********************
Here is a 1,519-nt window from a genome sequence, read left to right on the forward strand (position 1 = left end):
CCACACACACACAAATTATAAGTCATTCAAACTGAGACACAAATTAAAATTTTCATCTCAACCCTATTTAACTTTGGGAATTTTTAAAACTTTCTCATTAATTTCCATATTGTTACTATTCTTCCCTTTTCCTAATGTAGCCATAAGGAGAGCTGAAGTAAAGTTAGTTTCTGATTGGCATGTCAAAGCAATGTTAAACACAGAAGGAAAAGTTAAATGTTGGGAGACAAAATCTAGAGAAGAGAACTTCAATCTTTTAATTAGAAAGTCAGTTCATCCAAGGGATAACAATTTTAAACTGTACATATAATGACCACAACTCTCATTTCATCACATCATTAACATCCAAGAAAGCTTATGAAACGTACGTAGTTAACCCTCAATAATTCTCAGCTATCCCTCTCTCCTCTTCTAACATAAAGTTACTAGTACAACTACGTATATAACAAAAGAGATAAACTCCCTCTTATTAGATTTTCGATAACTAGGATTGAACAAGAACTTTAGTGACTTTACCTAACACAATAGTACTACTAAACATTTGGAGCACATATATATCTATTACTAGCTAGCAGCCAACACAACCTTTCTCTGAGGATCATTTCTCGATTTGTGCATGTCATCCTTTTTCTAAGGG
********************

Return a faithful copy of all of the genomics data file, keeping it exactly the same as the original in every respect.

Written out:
Here is a 1,519-nt window from a genome sequence, read left to right on the forward strand (position 1 = left end):
CCACACACACACAAATTATAAGTCATTCAAACTGAGACACAAATTAAAATTTTCATCTCAACCCTATTTAACTTTGGGAATTTTTAAAACTTTCTCATTAATTTCCATATTGTTACTATTCTTCCCTTTTCCTAATGTAGCCATAAGGAGAGCTGAAGTAAAGTTAGTTTCTGATTGGCATGTCAAAGCAATGTTAAACACAGAAGGAAAAGTTAAATGTTGGGAGACAAAATCTAGAGAAGAGAACTTCAATCTTTTAATTAGAAAGTCAGTTCATCCAAGGGATAACAATTTTAAACTGTACATATAATGACCACAACTCTCATTTCATCACATCATTAACATCCAAGAAAGCTTATGAAACGTACGTAGTTAACCCTCAATAATTCTCAGCTATCCCTCTCTCCTCTTCTAACATAAAGTTACTAGTACAACTACGTATATAACAAAAGAGATAAACTCCCTCTTATTAGATTTTCGATAACTAGGATTGAACAAGAACTTTAGTGACTTTACCTAACACAATAGTACTACTAAACATTTGGAGCACATATATATCTATTACTAGCTAGCAGCCAACACAACCTTTCTCTGAGGATCATTTCTCGATTTGTGCATGTCATCCTTTTTCTAAGGG